Children's Day is the latest arena for politics between the Congress-led Centre and BSP-led Uttar Pradesh, which is going to assembly polls in early 2012. Millions of children in India's biggest state, Uttar Pradesh, will not get Prime Minister Manmohan Singh's inspirational message on how education can change one's life on November 11, three days ahead of the children's day.
HRD ministry had decided that headmasters in 14 lakh elementary schools in India will read the PM's message, where he recalls his tough days as a school going child in Chakwal, now in Pakistan, and his gradual rise to become Prime Minister.
"I went to a school in a village that had no electricity. My village did not have a pukka road or fast vehicles. I would walk miles to reach my school...I worked as hard as I could and the nation has always rewarded me for my efforts," the PM recalled.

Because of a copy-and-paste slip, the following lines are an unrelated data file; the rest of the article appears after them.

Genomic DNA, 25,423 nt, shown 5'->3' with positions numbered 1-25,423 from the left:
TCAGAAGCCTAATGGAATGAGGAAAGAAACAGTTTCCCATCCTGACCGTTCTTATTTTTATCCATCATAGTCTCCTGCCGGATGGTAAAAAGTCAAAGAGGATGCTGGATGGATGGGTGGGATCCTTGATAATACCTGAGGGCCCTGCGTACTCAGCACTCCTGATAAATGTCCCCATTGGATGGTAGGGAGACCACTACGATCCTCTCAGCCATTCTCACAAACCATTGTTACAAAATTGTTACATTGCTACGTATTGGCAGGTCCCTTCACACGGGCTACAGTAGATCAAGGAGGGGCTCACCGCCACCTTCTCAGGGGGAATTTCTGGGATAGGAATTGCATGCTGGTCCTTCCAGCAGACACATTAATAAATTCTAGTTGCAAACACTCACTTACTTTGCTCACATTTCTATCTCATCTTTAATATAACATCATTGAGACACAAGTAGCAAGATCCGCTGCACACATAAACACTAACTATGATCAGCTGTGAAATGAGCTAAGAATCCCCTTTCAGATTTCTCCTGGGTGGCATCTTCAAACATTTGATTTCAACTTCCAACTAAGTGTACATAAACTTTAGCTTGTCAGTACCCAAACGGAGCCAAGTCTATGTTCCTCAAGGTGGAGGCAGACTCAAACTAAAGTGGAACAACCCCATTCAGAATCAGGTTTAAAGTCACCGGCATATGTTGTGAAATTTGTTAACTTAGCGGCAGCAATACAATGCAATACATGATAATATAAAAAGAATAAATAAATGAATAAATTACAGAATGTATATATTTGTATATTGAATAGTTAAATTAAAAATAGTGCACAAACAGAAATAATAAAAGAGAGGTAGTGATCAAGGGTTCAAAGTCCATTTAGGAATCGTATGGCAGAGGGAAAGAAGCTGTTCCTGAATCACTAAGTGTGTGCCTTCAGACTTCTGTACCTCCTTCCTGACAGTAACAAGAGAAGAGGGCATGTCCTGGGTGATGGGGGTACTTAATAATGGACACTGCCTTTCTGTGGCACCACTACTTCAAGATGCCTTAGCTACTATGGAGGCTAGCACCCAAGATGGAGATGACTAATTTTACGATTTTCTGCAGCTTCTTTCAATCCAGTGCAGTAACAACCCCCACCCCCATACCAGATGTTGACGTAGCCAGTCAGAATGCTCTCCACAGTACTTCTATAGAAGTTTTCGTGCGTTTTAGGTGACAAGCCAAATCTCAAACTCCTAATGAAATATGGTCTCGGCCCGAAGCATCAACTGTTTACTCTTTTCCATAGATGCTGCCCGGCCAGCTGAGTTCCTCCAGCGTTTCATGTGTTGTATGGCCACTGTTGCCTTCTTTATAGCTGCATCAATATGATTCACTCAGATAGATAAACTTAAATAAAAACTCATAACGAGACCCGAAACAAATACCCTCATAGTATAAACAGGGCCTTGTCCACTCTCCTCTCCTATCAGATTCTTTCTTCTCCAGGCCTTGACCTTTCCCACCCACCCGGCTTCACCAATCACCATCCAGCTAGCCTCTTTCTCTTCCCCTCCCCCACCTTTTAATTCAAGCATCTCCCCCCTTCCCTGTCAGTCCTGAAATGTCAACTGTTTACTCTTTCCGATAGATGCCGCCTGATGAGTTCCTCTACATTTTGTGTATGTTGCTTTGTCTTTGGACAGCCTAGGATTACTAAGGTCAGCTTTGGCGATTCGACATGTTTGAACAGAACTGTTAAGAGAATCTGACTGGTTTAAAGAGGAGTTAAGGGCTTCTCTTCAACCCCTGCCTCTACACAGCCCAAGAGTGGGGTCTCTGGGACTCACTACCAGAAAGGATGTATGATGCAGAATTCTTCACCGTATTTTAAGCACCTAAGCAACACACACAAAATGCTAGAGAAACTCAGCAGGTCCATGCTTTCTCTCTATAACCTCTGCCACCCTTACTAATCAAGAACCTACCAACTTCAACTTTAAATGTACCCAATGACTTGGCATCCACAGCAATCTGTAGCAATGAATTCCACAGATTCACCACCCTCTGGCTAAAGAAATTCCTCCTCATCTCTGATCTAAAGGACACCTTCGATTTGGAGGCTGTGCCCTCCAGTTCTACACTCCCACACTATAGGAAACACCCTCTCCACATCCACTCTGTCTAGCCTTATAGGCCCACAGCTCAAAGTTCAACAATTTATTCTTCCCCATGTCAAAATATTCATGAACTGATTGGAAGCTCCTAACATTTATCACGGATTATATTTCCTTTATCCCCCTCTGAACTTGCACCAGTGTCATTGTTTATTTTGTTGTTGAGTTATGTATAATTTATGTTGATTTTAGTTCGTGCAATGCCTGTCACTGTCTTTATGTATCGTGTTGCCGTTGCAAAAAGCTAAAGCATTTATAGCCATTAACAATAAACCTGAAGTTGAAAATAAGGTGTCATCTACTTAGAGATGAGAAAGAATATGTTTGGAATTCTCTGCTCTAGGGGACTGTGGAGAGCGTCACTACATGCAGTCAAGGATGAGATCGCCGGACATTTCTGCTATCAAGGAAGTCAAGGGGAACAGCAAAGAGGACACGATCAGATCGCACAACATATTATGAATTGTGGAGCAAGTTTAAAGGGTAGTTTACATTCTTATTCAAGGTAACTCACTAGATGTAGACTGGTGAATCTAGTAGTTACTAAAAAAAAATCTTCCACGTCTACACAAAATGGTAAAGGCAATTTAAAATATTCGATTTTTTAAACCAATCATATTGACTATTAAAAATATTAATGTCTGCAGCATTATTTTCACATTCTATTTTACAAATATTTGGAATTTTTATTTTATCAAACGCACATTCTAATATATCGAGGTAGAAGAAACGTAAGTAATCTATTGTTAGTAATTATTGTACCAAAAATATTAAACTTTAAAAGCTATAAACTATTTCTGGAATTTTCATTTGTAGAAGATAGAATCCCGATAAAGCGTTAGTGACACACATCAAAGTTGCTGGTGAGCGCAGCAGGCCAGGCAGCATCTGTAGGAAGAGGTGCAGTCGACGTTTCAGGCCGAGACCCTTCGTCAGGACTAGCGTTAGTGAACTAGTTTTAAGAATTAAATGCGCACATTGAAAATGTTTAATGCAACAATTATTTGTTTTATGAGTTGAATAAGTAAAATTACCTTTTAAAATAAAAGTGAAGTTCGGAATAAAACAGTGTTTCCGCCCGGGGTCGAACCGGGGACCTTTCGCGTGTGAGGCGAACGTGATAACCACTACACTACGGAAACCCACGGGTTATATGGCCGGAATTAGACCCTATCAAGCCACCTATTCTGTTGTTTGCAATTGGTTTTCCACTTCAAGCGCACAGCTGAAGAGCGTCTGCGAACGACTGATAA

He also said that during his school days school education was not free and it was not a fundamental right as now guaranteed by Right To Education Act, while inspiring children to use education to "rediscover themselves" and realise their "aspirations".
The HRD ministry had decided to send the PM's message to create awareness about Right To Education (RTE) and ensure all schools comply with RTE standards by 2013.
Mayawati led Uttar Pradesh government has sensed electoral politics in the Prime Minister's message and has not distributed his message to over three lakh schools in the state. The apparent reason is the failure of the Centre to provide money to distribute the PM's message but, in actual, it is party politics.
Even the BJP ruled states such as Gujarat, Madhya Pradesh and Uttarakhand, which are also going to polls in early 2012, have not taken extreme step as UP. These states have decided that message from state chief minister's message will be read along with that of the Prime Minister.